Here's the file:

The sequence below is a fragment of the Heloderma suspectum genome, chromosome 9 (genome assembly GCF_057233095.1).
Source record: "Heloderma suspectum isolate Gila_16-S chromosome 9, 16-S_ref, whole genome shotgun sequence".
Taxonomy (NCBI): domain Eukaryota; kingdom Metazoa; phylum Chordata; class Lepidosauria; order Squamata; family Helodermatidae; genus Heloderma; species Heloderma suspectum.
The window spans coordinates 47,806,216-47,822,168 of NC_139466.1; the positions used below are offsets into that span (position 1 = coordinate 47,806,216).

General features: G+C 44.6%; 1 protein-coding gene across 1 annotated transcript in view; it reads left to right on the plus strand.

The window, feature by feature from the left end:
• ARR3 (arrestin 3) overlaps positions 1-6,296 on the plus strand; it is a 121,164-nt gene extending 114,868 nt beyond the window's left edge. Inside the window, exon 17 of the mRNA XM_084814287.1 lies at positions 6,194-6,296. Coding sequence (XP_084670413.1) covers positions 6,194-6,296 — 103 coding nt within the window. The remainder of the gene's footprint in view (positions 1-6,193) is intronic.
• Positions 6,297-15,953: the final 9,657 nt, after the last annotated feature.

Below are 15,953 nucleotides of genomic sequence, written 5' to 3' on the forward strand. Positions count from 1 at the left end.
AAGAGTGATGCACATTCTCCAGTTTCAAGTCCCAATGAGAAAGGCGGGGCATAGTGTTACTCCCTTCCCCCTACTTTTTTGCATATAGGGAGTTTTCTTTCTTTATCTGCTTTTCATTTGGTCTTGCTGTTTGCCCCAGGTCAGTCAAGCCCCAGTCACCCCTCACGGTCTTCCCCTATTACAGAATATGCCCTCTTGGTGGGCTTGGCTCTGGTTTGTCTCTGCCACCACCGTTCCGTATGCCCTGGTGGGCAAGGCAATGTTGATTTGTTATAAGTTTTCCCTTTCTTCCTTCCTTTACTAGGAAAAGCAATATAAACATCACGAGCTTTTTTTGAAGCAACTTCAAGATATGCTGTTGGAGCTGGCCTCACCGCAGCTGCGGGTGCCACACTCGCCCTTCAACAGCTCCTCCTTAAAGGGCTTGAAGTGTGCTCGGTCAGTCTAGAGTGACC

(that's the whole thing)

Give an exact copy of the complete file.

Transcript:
The sequence below is a fragment of the Heloderma suspectum genome, chromosome 9 (genome assembly GCF_057233095.1).
Source record: "Heloderma suspectum isolate Gila_16-S chromosome 9, 16-S_ref, whole genome shotgun sequence".
Taxonomy (NCBI): domain Eukaryota; kingdom Metazoa; phylum Chordata; class Lepidosauria; order Squamata; family Helodermatidae; genus Heloderma; species Heloderma suspectum.
The window spans coordinates 47,806,216-47,822,168 of NC_139466.1; the positions used below are offsets into that span (position 1 = coordinate 47,806,216).

General features: G+C 44.6%; 1 protein-coding gene across 1 annotated transcript in view; it reads left to right on the plus strand.

The window, feature by feature from the left end:
• ARR3 (arrestin 3) overlaps positions 1-6,296 on the plus strand; it is a 121,164-nt gene extending 114,868 nt beyond the window's left edge. Inside the window, exon 17 of the mRNA XM_084814287.1 lies at positions 6,194-6,296. Coding sequence (XP_084670413.1) covers positions 6,194-6,296 — 103 coding nt within the window. The remainder of the gene's footprint in view (positions 1-6,193) is intronic.
• Positions 6,297-15,953: the final 9,657 nt, after the last annotated feature.

Below are 15,953 nucleotides of genomic sequence, written 5' to 3' on the forward strand. Positions count from 1 at the left end.
AAGAGTGATGCACATTCTCCAGTTTCAAGTCCCAATGAGAAAGGCGGGGCATAGTGTTACTCCCTTCCCCCTACTTTTTTGCATATAGGGAGTTTTCTTTCTTTATCTGCTTTTCATTTGGTCTTGCTGTTTGCCCCAGGTCAGTCAAGCCCCAGTCACCCCTCACGGTCTTCCCCTATTACAGAATATGCCCTCTTGGTGGGCTTGGCTCTGGTTTGTCTCTGCCACCACCGTTCCGTATGCCCTGGTGGGCAAGGCAATGTTGATTTGTTATAAGTTTTCCCTTTCTTCCTTCCTTTACTAGGAAAAGCAATATAAACATCACGAGCTTTTTTTGAAGCAACTTCAAGATATGCTGTTGGAGCTGGCCTCACCGCAGCTGCGGGTGCCACACTCGCCCTTCAACAGCTCCTCCTTAAAGGGCTTGAAGTGTGCTCGGTCAGTCTAGAGTGACC